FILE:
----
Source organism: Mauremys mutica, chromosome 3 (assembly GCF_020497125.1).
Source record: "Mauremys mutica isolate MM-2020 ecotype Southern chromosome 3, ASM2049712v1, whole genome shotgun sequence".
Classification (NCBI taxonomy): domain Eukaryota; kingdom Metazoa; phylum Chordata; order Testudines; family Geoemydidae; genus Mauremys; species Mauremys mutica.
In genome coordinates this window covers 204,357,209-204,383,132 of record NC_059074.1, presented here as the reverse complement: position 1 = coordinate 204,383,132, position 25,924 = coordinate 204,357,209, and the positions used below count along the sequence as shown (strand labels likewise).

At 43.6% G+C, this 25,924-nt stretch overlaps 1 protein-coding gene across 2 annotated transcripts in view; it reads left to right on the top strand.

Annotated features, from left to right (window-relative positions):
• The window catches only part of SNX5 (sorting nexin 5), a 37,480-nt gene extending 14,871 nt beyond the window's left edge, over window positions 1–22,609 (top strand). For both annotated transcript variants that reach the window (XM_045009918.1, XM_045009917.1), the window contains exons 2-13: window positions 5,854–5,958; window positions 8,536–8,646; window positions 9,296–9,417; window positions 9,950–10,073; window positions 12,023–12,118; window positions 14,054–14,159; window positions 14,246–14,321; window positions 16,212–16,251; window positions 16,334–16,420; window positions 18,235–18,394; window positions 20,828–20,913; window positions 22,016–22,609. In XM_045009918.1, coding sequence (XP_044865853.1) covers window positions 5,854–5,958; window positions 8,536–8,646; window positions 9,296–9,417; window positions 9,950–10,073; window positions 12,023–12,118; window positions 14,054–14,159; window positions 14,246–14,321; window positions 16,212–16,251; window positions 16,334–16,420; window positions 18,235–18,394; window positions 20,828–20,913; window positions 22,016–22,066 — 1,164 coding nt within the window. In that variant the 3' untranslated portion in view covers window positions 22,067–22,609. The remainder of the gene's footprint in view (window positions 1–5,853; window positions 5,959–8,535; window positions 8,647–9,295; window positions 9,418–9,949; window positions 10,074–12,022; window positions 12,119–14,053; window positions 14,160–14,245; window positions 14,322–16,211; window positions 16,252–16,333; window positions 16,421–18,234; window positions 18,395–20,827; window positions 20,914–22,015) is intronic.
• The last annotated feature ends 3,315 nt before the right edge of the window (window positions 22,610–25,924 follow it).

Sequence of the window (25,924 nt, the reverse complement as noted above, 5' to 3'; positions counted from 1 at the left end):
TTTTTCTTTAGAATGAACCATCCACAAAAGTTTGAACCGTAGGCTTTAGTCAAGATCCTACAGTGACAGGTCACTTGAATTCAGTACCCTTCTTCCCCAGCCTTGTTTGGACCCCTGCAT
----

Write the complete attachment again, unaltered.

Source organism: Mauremys mutica, chromosome 3 (assembly GCF_020497125.1).
Source record: "Mauremys mutica isolate MM-2020 ecotype Southern chromosome 3, ASM2049712v1, whole genome shotgun sequence".
Classification (NCBI taxonomy): domain Eukaryota; kingdom Metazoa; phylum Chordata; order Testudines; family Geoemydidae; genus Mauremys; species Mauremys mutica.
In genome coordinates this window covers 204,357,209-204,383,132 of record NC_059074.1, presented here as the reverse complement: position 1 = coordinate 204,383,132, position 25,924 = coordinate 204,357,209, and the positions used below count along the sequence as shown (strand labels likewise).

At 43.6% G+C, this 25,924-nt stretch overlaps 1 protein-coding gene across 2 annotated transcripts in view; it reads left to right on the top strand.

Annotated features, from left to right (window-relative positions):
• The window catches only part of SNX5 (sorting nexin 5), a 37,480-nt gene extending 14,871 nt beyond the window's left edge, over window positions 1–22,609 (top strand). For both annotated transcript variants that reach the window (XM_045009918.1, XM_045009917.1), the window contains exons 2-13: window positions 5,854–5,958; window positions 8,536–8,646; window positions 9,296–9,417; window positions 9,950–10,073; window positions 12,023–12,118; window positions 14,054–14,159; window positions 14,246–14,321; window positions 16,212–16,251; window positions 16,334–16,420; window positions 18,235–18,394; window positions 20,828–20,913; window positions 22,016–22,609. In XM_045009918.1, coding sequence (XP_044865853.1) covers window positions 5,854–5,958; window positions 8,536–8,646; window positions 9,296–9,417; window positions 9,950–10,073; window positions 12,023–12,118; window positions 14,054–14,159; window positions 14,246–14,321; window positions 16,212–16,251; window positions 16,334–16,420; window positions 18,235–18,394; window positions 20,828–20,913; window positions 22,016–22,066 — 1,164 coding nt within the window. In that variant the 3' untranslated portion in view covers window positions 22,067–22,609. The remainder of the gene's footprint in view (window positions 1–5,853; window positions 5,959–8,535; window positions 8,647–9,295; window positions 9,418–9,949; window positions 10,074–12,022; window positions 12,119–14,053; window positions 14,160–14,245; window positions 14,322–16,211; window positions 16,252–16,333; window positions 16,421–18,234; window positions 18,395–20,827; window positions 20,914–22,015) is intronic.
• The last annotated feature ends 3,315 nt before the right edge of the window (window positions 22,610–25,924 follow it).

Sequence of the window (25,924 nt, the reverse complement as noted above, 5' to 3'; positions counted from 1 at the left end):
TTTTTCTTTAGAATGAACCATCCACAAAAGTTTGAACCGTAGGCTTTAGTCAAGATCCTACAGTGACAGGTCACTTGAATTCAGTACCCTTCTTCCCCAGCCTTGTTTGGACCCCTGCAT